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Speak friend and enter!

I have been interested in Roguelikes ever since I accidentaly stumbled upon NetHack in the early 2000's. After three and a half years of miserable trying (I only reached Gehennom once) I found ADOM, fell in love immediately, and played it for quite some time until it crashed unrecoverably on my magnificent dwarven priest. He was crowned and everything!

Since then I've been playing all sorts of RLs : Bands, Coffeebreak RLs (DoomRL was quite good actually), even some of those a bit more experimental ones like Fatherhood, Dwarf Fortress, Gruesome...

At the moment I'm studying Java (for work and leisure) and developing a small-scale Roguelike project. The project is codenamed "Krool" (pronounced "cruel", reflecting the atmosphere of the game) and will feature a less-than noble adventurer trying to escape hell, fighting various evil characters willing to get out themselves such as Bowser from Super Mario, Mortimer McMire from Commander Keen and Adolf Hitler from real life Wolfenstein 3D.

The making of a Roguelike

Since I want this to be a learning experience, I have decided to keep a blog(ish) document about my game development here. Perhaps someone will find this helpful. I have used UML for modeling and Java for the actual programming.

Friday, 2 October 2009

I have entered the active development stage of my game (the passive development stage took nearly five years). I have prepared some class diagrams and other drawings of the target situation - a prototype with the following five features:

  • Run properly
  • Open up in a JCurses window
  • Print characters (symbols, not NPCs) and strings in the JCurses window, colours
  • Key input reading
  • Exit key closes the application

None of these should pose a particular challenge but I have little experience when it comes to key input reading, so that is likely to be the most educational part. I have never used JCurses before, but I'm pretty sure it won't be too hard, as JCurses has JavaDoc (unfortunately it's not perfect, but it'll help a lot nonetheless).

Sunday, 4 October 2009

I have managed to complete the basic interface without the functionality apart from basic key reading. The five features listed above have been implemented, with a small change - I decided to try another text based Java library called Enigma Console, which I believe offers similar functionality and is, as far as I know, fully portable. The key reading implementation I made is extremely lousy and has to be replaced before I begin creating the actual game. It works though, but coding more than just the exit function would be hellish.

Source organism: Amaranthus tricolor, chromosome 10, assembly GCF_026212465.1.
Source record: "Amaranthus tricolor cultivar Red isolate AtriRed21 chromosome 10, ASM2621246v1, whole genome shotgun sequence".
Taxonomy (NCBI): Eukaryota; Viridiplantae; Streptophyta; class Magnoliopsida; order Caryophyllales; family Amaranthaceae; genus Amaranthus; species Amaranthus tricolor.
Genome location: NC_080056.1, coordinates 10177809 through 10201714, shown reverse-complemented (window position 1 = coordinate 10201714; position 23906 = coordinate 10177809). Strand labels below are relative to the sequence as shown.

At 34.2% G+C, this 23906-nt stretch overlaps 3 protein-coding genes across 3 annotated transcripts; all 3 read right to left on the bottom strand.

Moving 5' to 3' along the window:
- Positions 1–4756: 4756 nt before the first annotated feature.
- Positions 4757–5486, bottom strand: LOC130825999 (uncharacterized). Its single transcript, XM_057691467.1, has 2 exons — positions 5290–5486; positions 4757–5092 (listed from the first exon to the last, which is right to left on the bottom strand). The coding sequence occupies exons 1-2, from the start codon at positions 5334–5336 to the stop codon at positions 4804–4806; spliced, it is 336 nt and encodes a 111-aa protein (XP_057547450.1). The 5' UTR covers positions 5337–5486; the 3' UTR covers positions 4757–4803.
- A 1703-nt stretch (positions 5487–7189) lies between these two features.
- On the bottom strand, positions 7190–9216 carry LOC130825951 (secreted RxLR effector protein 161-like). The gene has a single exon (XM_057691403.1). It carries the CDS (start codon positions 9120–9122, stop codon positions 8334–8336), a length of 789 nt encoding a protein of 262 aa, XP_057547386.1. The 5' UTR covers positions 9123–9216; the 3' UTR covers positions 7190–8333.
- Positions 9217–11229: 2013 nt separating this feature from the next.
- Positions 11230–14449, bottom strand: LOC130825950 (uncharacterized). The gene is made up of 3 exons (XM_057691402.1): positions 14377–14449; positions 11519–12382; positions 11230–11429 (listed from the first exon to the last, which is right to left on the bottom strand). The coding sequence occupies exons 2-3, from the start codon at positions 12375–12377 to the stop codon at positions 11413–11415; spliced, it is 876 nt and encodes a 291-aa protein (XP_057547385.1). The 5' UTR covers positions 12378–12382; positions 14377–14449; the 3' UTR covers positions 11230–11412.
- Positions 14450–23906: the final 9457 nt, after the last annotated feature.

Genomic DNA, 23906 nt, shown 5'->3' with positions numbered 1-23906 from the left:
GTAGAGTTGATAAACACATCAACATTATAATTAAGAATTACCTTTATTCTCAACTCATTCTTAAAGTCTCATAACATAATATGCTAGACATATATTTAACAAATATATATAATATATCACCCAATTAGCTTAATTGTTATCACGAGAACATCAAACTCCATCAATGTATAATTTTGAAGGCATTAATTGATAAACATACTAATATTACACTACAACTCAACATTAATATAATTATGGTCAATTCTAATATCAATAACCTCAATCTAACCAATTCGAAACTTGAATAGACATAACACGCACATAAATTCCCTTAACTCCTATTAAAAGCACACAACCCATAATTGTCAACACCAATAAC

Tuesday, 6 October 2009

I have made a few plans and I have come up with an ideal way for testing some of the core mechanics of the game - recreating the old classic, robotfindskitten. The object of the game is to stroll around the gaming area, interacting with various objects, trying to find the kitten and so on. Basically, this would include

  • Key input reading
  • Moving the character
  • Collision detection to prevent the character from exiting the game area and being in the same room as other things
  • Messages describing interaction

And possibly even

  • Reading the aforementioned messages from an user modifiable file.

Shouldn't be too hard, I have time.

Friday, 23 October 2009

In case you're wondering why it took me so long to write a robotfindskitten app, there are two reasons: one, I got really lazy, and two, I have already started implementing some features a bit more advanced. There will be a nice prototype soon, with a player character moving around and engaging in combat with stationary pieces of enemy flesh. I'll also have to figure out more about the way Enigma prints and how quick my printing method is - if it takes more than half a second to draw a screen I wouldn't like it myself. If the printing method has any problems, they'll be speed related.